Starshine-2, the third in a programmed series of mirror-covered
satellites built with help by students from around the world, will be
launched from the Space Shuttle Endeavor on November 29th. Two other
similar satellites have already been launched and placed in orbit
(Starshine-1 was launched in 1999, and Starshine-3 was opportunistically
launched from Alaska in September this year).

Kids don’t ordinarily help the Navy build its satellites, but this
satellite is different. Starshine-2 was designed by the Naval Research
Laboratory’s Spacecraft Engineering Department as a fixed-point
satellite to help calibrate “The Fence” — the Navy’s space surveillance
network that tracks the thousands of objects that are now orbiting the
Earth. But, in order to be able to observe it’s orbital decay in
real-time (and thereby learn more about the density of the upper
atmosphere), the half-meter diameter sphere needed to be covered with
nearly a thousand mirrors

For the last 2 years, students from as far away as Pakistan, New Zealand,
Brazil and India, as well as from the States, have been hand-polishing
little round mirrors with diamond paste and sandpaper, and sending them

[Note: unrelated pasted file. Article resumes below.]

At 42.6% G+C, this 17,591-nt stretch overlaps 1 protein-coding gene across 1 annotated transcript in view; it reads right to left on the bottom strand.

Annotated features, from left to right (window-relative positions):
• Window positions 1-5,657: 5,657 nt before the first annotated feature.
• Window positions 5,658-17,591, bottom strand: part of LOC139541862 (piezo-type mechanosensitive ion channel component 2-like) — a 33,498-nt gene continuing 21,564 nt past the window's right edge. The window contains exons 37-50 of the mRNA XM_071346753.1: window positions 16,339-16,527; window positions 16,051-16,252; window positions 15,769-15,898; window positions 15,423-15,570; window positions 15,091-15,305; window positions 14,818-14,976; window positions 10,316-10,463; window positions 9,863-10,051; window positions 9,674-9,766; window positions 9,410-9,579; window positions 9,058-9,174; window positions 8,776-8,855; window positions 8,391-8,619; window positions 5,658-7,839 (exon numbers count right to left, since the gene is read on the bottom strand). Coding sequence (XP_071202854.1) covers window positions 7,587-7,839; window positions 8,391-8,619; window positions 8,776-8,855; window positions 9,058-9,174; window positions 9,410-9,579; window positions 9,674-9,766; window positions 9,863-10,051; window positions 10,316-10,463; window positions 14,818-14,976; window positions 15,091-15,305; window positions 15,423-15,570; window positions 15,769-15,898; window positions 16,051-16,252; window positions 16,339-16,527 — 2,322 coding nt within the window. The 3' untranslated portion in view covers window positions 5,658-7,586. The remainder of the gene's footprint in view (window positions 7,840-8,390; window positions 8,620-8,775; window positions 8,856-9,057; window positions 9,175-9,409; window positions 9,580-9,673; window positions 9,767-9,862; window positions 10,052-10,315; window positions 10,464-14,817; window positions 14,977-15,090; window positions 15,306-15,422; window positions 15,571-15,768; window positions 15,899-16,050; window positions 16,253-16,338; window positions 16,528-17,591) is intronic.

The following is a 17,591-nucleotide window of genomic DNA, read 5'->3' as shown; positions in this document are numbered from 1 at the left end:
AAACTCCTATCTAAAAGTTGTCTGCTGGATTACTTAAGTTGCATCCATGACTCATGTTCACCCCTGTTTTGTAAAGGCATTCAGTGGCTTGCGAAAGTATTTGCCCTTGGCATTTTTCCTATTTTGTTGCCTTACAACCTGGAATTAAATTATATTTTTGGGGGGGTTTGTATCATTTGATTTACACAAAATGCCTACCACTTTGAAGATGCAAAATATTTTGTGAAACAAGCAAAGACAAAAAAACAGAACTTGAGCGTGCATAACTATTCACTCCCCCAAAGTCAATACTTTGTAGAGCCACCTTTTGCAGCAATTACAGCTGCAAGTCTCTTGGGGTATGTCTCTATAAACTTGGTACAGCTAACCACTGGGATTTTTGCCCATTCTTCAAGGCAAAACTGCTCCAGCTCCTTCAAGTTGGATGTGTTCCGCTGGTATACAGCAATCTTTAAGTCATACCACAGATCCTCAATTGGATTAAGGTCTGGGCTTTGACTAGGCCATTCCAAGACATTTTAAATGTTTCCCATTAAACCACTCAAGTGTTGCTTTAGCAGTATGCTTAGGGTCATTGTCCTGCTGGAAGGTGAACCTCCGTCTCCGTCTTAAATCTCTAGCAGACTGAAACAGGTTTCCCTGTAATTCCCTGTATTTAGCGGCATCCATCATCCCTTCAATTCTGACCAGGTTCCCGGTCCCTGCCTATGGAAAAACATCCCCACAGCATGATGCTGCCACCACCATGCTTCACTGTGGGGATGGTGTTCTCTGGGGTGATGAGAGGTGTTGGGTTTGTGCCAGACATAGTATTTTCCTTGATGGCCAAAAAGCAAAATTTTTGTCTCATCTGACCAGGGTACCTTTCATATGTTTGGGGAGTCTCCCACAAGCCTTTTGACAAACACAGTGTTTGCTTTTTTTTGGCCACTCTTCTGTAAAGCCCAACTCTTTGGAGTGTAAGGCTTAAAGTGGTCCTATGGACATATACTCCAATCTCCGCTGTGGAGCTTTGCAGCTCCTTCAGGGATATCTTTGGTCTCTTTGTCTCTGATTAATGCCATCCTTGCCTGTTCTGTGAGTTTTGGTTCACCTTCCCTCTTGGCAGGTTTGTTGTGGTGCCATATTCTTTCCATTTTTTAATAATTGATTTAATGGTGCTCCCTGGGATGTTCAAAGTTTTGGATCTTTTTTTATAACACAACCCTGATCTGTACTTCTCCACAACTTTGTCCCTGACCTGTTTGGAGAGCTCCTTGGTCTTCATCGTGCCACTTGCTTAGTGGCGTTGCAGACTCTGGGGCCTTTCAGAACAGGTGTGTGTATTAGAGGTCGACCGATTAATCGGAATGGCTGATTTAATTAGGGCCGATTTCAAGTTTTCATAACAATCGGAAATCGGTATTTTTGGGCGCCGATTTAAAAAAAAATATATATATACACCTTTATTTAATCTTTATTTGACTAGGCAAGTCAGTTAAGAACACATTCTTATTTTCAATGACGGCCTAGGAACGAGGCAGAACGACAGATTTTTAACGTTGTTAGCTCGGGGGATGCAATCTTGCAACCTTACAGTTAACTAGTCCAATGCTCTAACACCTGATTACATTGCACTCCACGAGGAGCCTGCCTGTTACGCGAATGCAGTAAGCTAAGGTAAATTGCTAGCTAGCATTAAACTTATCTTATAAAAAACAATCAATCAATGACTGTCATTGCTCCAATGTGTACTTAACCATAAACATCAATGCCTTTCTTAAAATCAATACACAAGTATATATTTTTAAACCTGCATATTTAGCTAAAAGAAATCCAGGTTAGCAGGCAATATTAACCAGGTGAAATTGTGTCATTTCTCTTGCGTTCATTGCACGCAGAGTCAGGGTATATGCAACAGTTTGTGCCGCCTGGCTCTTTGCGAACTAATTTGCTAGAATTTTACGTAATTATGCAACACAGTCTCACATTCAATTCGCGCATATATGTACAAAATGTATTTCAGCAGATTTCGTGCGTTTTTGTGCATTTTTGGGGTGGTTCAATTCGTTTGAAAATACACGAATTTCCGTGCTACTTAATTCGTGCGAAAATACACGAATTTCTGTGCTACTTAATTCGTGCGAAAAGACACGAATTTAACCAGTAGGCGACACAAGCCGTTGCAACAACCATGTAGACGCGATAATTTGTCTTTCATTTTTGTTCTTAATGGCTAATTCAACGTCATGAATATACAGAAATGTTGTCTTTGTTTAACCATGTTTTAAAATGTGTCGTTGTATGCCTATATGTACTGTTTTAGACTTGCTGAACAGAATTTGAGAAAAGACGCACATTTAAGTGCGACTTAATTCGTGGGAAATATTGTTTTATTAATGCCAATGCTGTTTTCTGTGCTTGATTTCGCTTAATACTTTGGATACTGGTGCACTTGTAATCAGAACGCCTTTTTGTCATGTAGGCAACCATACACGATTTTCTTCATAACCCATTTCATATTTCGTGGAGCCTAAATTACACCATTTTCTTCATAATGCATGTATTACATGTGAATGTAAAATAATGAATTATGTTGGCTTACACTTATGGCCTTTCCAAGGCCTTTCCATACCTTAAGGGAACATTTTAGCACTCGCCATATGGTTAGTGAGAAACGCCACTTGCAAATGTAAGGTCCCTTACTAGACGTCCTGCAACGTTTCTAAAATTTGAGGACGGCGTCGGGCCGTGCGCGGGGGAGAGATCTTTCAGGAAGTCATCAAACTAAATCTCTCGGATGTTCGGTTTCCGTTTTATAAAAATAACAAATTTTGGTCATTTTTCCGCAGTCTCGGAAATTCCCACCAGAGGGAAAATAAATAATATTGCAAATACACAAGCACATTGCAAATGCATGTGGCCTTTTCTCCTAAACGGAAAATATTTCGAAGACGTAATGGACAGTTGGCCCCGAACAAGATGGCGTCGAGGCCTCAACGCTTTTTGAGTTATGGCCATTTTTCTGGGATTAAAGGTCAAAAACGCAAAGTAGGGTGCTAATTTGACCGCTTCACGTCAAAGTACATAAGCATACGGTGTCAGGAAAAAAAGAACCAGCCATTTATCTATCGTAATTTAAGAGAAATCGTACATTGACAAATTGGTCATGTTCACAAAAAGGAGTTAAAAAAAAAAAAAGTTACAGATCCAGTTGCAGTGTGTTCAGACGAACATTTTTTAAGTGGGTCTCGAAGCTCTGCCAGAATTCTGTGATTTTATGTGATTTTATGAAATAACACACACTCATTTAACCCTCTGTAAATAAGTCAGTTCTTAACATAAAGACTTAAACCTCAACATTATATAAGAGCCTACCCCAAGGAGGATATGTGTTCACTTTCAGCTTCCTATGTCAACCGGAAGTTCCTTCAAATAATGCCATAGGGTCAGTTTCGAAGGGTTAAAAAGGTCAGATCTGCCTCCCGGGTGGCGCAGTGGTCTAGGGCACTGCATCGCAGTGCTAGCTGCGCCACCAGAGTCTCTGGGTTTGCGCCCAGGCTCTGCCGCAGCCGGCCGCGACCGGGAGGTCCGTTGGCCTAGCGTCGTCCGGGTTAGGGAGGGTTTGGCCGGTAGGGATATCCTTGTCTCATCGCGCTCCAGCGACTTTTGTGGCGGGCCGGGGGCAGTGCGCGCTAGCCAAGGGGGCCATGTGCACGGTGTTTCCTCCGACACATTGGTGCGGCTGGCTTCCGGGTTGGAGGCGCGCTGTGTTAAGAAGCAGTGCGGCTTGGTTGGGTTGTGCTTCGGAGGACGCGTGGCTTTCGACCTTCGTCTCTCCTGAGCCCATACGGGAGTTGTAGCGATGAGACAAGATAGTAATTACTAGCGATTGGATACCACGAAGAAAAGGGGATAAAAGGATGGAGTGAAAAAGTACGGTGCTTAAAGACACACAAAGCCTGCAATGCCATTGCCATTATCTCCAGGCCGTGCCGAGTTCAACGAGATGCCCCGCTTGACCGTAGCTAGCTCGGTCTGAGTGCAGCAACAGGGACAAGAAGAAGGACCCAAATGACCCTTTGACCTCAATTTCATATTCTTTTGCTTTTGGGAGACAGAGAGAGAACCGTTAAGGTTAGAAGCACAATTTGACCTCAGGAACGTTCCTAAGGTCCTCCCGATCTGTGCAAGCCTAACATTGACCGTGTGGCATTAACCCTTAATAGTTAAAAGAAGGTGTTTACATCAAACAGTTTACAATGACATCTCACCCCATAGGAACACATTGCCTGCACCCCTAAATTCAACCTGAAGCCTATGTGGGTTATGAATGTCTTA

in to the Lab for installation on Starshine-2. The whole idea of getting
students worldwide involved was the brainchild of Gil Moore, a retired
aerospace engineer who had worked with the Naval Research Laboratory in
the 1940s and 50s.

“Once this satellite is launched by astronauts aboard Endeavor, students
will be able to follow it as it passes across the skies by observing the
sunlight flashing off all those mirrors overhead,” says Bill Braun at
the Lab. To find out when and where it will be visible, kids can go to

More information on the Starshine Satellite Project — such as names
and locations of participating students — is located at

For more information on this program, or to interview those involved if
you are working media, please call Gail Cleere, 703-696-4987, or email: .